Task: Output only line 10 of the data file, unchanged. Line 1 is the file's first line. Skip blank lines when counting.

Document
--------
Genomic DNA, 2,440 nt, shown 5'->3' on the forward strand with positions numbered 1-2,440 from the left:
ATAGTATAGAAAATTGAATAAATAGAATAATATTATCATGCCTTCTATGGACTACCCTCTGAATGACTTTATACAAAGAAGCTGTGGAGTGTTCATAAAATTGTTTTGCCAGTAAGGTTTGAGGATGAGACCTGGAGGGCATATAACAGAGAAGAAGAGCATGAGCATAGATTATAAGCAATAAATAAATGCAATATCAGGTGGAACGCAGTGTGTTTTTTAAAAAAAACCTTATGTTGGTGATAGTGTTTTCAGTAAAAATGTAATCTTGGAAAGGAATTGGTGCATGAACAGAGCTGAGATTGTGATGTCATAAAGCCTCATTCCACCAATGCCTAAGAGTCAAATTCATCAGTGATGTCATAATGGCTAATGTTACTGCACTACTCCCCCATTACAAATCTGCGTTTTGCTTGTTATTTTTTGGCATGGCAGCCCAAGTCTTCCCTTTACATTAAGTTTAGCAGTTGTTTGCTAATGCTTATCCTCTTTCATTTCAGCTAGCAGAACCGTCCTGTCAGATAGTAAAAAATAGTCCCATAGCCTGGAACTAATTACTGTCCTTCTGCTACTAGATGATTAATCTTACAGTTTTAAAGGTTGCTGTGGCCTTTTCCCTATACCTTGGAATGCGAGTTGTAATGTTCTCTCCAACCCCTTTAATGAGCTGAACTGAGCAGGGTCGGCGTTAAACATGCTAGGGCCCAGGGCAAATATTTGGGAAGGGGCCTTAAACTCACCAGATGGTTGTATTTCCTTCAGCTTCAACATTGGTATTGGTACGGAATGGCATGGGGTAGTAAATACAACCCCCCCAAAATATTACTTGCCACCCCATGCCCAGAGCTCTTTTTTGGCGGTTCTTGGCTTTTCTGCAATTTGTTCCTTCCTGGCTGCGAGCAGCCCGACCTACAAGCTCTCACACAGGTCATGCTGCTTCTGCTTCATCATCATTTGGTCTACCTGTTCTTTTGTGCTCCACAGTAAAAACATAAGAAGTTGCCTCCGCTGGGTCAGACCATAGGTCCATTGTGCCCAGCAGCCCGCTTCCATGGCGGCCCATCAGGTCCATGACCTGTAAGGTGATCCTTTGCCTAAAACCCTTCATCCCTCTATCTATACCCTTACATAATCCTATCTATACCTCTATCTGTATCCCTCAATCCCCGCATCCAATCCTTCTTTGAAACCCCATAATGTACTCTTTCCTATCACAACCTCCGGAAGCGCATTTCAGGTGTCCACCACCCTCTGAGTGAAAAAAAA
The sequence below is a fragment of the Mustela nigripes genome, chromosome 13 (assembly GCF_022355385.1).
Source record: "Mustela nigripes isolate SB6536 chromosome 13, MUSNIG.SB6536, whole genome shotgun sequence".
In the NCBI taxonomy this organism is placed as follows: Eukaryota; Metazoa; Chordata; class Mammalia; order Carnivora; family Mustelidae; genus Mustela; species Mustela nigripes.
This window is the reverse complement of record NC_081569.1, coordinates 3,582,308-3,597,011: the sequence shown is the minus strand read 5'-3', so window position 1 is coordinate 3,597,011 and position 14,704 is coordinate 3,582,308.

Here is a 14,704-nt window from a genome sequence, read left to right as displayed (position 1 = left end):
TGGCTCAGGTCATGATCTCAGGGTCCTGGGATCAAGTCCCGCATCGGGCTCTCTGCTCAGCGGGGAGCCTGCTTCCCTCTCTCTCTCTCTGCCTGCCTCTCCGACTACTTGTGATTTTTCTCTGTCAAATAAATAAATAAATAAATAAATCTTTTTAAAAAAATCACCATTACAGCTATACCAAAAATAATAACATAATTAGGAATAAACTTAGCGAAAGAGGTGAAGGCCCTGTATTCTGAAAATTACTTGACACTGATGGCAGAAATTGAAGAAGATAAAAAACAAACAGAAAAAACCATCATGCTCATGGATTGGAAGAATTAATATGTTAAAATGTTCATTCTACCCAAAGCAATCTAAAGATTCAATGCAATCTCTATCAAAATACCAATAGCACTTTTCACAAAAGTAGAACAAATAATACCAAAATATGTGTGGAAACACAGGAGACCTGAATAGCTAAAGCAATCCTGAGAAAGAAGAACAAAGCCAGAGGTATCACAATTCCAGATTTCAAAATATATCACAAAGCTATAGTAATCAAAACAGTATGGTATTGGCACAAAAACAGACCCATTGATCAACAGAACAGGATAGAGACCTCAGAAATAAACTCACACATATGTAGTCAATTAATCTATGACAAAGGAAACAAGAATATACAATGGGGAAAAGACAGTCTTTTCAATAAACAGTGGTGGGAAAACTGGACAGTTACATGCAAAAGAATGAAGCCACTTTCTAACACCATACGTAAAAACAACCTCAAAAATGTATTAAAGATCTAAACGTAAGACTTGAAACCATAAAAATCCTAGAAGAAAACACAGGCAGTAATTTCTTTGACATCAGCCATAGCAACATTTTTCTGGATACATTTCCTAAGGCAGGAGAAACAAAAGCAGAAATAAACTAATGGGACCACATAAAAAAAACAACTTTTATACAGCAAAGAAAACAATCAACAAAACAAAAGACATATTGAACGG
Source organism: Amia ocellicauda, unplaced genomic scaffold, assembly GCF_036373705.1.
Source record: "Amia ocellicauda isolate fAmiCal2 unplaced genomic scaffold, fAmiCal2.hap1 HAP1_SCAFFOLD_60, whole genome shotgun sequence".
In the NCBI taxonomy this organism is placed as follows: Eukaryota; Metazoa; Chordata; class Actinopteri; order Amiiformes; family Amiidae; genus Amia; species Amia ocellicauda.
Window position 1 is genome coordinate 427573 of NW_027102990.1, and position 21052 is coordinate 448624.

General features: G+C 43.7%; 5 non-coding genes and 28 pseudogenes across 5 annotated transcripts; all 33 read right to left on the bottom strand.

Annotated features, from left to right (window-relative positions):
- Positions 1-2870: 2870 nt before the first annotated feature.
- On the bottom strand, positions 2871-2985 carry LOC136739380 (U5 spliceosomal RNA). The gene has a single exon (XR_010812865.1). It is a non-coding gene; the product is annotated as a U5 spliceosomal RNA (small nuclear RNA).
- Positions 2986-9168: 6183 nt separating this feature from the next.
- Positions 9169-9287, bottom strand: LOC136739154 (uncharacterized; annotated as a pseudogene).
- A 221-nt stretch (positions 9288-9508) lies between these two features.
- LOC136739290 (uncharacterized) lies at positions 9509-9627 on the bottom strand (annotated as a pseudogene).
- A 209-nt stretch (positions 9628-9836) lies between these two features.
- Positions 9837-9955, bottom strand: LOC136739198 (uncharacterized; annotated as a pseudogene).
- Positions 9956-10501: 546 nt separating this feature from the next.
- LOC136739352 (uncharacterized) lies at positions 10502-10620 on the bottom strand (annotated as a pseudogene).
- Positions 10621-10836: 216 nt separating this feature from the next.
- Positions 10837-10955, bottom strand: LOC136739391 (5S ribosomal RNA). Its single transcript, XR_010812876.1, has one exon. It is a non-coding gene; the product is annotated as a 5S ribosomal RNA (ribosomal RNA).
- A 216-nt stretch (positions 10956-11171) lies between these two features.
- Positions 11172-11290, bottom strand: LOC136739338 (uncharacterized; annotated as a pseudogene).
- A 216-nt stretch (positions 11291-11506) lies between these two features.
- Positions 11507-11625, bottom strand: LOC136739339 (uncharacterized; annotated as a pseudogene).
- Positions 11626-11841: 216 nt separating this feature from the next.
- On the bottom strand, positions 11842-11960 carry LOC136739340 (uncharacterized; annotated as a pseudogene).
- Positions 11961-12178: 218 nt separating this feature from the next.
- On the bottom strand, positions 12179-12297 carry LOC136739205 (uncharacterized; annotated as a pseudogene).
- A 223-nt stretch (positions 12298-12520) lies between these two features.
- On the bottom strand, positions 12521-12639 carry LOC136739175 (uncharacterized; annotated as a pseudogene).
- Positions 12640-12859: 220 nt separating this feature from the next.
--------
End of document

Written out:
Source record: "Amia ocellicauda isolate fAmiCal2 unplaced genomic scaffold, fAmiCal2.hap1 HAP1_SCAFFOLD_60, whole genome shotgun sequence".